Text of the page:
The short answer is Yes. You can go to jail for not paying child support. With that said, you should call Ascent Law LLC for your free child support consultation to discuss your specific circumstances (801) 676-5506. Call Now.
Child support is an ongoing, periodic payment made by a parent for the financial benefit of a child (or parent, caregiver, guardian, or state) following the end of a marriage or other relationship. Child maintenance is paid directly or indirectly by an obligor to an oblige for the care and support of children of a relationship that has been terminated, or in some cases never existed. Often the obligor is a non-custodial parent. The oblige is typically a custodial parent, a caregiver, a guardian, or the state.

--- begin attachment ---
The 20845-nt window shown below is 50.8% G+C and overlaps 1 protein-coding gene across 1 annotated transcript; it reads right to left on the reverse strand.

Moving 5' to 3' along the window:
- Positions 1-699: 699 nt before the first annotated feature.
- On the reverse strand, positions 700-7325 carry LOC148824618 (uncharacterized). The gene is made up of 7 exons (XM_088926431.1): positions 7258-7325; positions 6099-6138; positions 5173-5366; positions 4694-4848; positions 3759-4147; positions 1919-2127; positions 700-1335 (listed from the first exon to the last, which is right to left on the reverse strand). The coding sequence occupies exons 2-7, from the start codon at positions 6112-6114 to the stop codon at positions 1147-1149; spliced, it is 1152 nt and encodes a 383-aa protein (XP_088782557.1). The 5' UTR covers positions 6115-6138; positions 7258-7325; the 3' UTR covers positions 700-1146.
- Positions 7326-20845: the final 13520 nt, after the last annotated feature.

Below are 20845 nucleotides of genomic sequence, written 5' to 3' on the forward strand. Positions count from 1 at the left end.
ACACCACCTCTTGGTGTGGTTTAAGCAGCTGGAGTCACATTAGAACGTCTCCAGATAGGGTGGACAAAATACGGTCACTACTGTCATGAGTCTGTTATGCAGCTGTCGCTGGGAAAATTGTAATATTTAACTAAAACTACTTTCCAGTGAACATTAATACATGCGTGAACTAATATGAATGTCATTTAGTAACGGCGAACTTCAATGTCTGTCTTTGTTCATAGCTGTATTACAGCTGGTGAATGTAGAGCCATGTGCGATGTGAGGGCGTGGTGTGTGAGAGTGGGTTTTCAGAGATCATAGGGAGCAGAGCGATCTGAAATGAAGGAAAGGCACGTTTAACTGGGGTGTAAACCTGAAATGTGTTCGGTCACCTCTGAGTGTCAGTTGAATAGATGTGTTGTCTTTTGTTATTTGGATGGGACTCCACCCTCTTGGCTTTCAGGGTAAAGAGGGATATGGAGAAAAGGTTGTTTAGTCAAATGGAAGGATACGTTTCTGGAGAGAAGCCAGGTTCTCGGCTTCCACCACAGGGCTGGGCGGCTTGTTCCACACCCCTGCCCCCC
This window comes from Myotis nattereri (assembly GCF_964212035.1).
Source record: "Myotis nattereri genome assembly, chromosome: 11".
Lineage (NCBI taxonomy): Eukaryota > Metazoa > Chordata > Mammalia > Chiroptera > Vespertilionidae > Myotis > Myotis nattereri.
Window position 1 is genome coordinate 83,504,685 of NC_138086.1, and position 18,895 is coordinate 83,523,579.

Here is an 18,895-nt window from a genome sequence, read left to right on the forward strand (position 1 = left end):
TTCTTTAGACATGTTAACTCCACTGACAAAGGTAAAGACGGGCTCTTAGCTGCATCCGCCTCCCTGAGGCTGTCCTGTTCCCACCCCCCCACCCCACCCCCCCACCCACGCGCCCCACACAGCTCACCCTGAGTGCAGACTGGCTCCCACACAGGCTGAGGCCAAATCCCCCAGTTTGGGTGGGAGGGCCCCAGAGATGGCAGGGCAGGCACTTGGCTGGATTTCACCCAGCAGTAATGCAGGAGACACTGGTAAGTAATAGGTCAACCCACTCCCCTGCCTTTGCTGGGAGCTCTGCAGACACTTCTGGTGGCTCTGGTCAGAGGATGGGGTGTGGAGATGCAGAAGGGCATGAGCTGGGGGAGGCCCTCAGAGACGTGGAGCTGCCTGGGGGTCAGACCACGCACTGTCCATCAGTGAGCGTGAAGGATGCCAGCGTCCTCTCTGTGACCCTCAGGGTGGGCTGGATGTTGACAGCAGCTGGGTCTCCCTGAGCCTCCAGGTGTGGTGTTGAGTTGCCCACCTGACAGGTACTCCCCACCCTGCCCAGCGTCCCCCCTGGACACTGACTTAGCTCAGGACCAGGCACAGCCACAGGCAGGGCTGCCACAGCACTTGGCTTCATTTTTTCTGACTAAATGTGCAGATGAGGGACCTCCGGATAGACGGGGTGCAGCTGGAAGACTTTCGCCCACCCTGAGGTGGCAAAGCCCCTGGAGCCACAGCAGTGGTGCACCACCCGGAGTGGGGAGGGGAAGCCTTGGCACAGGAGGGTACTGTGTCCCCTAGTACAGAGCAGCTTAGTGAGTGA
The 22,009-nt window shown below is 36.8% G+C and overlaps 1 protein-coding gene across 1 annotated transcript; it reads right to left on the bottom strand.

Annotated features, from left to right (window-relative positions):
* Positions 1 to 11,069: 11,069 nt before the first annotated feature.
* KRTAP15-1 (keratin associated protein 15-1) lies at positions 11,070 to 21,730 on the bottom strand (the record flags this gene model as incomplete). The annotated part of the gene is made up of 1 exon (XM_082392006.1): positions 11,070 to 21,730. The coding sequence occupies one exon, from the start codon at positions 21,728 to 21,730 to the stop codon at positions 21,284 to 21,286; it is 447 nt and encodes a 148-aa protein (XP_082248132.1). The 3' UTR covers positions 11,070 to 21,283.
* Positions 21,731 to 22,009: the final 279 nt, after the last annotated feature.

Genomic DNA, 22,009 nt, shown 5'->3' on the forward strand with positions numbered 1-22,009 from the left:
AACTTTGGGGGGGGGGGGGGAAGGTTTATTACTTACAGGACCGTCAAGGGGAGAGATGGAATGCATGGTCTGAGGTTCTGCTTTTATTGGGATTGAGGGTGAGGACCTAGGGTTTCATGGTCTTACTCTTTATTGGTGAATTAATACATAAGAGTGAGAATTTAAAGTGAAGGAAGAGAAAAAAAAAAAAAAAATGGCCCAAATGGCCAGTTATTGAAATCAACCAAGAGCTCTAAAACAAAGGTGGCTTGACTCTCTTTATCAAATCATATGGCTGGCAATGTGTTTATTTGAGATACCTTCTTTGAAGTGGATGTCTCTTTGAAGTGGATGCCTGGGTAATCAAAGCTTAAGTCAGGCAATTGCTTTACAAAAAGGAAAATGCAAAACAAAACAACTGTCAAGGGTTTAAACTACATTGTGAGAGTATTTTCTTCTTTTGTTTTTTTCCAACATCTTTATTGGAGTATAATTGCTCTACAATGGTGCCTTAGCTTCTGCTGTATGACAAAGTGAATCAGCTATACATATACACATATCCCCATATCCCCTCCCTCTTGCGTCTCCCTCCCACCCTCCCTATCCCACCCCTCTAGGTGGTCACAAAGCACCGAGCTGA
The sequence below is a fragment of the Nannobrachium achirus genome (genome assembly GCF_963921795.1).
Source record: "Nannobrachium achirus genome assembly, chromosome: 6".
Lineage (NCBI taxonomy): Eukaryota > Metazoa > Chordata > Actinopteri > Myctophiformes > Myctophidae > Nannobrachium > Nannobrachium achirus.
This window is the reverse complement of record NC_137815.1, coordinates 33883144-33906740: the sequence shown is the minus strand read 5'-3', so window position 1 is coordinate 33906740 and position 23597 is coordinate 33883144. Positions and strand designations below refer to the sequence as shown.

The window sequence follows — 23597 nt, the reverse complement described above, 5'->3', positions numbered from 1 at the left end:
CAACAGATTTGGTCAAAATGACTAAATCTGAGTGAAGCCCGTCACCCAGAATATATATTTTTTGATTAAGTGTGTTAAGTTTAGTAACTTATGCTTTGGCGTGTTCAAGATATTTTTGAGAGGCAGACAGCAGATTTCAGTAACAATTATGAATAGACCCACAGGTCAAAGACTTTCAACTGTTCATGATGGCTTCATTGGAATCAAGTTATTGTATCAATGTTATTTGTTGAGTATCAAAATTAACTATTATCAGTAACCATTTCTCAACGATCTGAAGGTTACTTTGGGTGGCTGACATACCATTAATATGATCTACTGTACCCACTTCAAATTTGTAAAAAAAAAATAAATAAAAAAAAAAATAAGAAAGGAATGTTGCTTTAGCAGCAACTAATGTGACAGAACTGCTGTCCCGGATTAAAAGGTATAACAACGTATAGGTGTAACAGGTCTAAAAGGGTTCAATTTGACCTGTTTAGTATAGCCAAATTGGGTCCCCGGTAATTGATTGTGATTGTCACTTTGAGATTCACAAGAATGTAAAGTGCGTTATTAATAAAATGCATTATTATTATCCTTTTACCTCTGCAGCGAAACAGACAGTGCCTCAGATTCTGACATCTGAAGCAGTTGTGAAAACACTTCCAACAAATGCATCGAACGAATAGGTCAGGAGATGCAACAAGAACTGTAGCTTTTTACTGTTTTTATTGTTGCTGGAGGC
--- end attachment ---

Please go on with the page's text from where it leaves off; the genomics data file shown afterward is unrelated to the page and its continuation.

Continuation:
Depending on the jurisdiction, a custodial parent may pay child support to a non-custodial parent. Typically one has the same duty to pay child support irrespective of sex, so a mother is required to pay support to a father just as a father must pay a mother. In some jurisdictions where there is joint custody, the child is considered to have two custodial parents and no non-custodial parents, and a custodial parent with a higher income (obligor) may be required to pay the other custodial parent (oblige). In other jurisdictions, and even with legally shared residence, unless they can prove exactly equal contributions, one parent will be deemed the non-resident parent for child support and will have to pay the other parent a proportion of their income; the “resident” parent’s income or needs are not assessed.